Care applications hit record high
Thursday, March 10, 2016
The number of applications for children to be taken into the care system in England has hit an all-time high.
Figures published today show that in February a total of 1,225 care applications were made – the highest-ever figure recorded by the Children and Family Court Advisory and Support Service (Cafcass).
It represents an increase of 9.4 per cent, or 105 applications, on the previous record of 1,120 recorded in July 2015.
February’s total also makes 2015/16 a record year for care applications. With March still to go, the total number of care applications for the first 11 months of 2015/16 now stands at 11,513. The previous high of 11,517 was recorded for the full 12-month period of 2014/15.
The increase in the number of care applications comes as the actual number of children in care continues to rise.
Figures published by the Department for Education in October show that, across all councils in England, the number of children in care rose from 68,800 in March 2014 to 69,540 in March 2015.
Dave Hill, vice president of the Association of Directors of Children’s Services, said local authorities are committed to protecting vulnerable children and young people from harm, but added that ongoing financial pressure is making this increasingly difficult for services.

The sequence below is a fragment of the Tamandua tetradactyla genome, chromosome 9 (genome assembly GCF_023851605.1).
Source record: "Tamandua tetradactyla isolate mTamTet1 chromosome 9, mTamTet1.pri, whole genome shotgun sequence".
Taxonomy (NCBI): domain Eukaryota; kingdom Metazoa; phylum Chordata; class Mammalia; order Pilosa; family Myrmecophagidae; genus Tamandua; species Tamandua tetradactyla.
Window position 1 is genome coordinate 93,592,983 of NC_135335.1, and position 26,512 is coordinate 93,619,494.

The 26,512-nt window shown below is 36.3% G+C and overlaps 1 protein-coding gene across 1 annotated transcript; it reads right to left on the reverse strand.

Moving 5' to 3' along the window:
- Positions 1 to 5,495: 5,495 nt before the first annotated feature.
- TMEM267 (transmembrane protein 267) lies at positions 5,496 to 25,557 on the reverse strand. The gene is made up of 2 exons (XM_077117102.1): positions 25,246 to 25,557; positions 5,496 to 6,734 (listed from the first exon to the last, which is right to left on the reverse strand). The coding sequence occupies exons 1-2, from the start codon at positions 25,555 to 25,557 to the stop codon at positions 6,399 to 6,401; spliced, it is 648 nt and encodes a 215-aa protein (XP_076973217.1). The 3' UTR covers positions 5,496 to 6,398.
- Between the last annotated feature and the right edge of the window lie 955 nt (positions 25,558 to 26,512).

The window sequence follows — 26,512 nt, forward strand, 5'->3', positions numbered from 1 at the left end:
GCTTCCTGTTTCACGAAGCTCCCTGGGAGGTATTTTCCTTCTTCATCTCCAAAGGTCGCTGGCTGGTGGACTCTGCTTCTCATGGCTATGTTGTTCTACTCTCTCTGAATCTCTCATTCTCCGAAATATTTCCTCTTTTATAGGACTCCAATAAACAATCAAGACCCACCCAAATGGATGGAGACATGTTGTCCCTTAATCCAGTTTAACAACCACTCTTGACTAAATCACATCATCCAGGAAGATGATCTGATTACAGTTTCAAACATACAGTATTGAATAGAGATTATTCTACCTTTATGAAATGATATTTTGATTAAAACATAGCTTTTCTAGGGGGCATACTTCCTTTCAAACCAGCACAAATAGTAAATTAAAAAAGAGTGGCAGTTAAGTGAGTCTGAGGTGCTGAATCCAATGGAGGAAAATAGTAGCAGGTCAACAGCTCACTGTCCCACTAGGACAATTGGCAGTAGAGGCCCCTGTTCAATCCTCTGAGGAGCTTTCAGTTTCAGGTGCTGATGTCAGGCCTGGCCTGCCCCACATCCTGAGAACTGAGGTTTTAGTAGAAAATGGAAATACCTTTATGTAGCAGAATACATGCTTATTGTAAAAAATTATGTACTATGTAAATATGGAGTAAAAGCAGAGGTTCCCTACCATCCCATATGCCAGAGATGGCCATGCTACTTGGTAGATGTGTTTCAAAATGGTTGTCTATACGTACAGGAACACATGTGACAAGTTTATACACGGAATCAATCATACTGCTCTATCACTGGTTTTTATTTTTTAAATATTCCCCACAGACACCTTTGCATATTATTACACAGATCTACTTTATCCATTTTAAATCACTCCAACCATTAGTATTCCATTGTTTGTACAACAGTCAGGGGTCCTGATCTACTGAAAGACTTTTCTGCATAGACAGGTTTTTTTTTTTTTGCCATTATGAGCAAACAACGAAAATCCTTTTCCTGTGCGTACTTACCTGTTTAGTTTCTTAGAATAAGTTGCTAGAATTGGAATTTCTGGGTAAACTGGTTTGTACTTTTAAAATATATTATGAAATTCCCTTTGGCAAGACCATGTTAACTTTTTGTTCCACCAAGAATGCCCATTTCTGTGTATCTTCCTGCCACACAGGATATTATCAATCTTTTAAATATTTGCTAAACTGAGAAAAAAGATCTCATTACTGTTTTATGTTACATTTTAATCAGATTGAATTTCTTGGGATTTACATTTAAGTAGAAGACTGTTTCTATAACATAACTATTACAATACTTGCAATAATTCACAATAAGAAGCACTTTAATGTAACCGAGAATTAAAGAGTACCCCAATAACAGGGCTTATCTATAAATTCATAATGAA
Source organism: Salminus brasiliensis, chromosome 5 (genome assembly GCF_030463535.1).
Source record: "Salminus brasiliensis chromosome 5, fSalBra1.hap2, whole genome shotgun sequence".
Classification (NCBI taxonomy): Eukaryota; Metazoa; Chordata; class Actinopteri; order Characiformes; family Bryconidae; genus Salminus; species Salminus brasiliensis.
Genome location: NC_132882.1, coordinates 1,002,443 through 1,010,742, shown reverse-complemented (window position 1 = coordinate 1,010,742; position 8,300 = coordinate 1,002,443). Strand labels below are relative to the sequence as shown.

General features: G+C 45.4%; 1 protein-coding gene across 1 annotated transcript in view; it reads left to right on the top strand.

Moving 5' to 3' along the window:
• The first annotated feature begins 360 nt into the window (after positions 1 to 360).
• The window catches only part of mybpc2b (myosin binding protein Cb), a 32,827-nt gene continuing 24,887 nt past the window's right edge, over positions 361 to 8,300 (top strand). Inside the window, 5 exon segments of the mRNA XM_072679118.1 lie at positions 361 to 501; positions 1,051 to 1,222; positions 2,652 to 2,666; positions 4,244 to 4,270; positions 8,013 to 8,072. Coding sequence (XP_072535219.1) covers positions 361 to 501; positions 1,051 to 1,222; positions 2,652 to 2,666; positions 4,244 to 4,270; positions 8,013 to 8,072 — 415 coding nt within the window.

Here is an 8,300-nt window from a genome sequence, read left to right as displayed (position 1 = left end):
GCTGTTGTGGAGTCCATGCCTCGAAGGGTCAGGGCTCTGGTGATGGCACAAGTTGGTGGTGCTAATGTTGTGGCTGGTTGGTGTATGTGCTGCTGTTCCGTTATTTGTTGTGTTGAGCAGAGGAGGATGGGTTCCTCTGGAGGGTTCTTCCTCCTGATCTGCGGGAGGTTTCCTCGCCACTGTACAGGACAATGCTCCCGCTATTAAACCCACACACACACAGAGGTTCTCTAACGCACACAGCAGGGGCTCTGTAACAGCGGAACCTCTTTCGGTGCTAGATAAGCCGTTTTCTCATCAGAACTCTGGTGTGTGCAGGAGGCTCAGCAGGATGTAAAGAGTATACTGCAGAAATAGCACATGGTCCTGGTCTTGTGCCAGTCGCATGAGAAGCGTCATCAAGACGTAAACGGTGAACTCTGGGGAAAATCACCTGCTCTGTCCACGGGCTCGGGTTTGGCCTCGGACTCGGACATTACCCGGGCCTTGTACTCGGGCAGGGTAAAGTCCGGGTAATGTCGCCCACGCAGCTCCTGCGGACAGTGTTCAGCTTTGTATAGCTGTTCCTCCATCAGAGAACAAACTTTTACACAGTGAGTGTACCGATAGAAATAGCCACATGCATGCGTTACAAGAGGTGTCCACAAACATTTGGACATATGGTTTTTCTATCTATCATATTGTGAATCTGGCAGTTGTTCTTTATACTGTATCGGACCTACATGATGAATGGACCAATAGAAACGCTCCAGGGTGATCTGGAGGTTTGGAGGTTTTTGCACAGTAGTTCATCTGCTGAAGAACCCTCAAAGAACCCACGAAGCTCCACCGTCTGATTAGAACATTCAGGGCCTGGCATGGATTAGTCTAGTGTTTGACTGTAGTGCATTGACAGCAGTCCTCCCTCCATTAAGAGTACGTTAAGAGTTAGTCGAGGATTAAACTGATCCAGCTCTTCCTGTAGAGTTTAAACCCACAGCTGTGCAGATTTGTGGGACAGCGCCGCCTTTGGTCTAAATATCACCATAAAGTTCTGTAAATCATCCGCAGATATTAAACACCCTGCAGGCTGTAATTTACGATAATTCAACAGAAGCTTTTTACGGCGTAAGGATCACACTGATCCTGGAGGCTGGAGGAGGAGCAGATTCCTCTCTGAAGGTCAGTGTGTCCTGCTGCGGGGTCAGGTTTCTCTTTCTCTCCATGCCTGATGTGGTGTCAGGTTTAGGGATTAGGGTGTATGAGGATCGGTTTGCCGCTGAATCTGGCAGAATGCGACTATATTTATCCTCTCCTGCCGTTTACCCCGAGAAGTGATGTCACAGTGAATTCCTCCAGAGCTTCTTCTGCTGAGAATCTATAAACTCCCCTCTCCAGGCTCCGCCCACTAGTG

“These figures show an increase in the numbers of care applications being made for children and young people with the highest level of need, this is something we are committed to doing when necessary even in the most challenging circumstances, with more children in need of help and support and less and less resources to do so.
“To date there has been some [financial] protection around core services at the expense of vital early intervention and prevention services such as youth work and children’s centres but now in many places core services are at risk.
“This is a matter of serious concern for directors of children’s services and the sector as a whole. Government must recognise that demand for children’s services must be better understood and adequately funded so that children, young people and their families can lead happy and successful lives.”
It has previously been claimed that rising levels of poverty in the UK and the impact of the refugee crisis are likely to be factors behind the rising number of care applications.
Natasha Finlayson, chief executive of The Who Cares? Trust, said the care system is already under strain and is struggling to cope with ongoing increases in demand.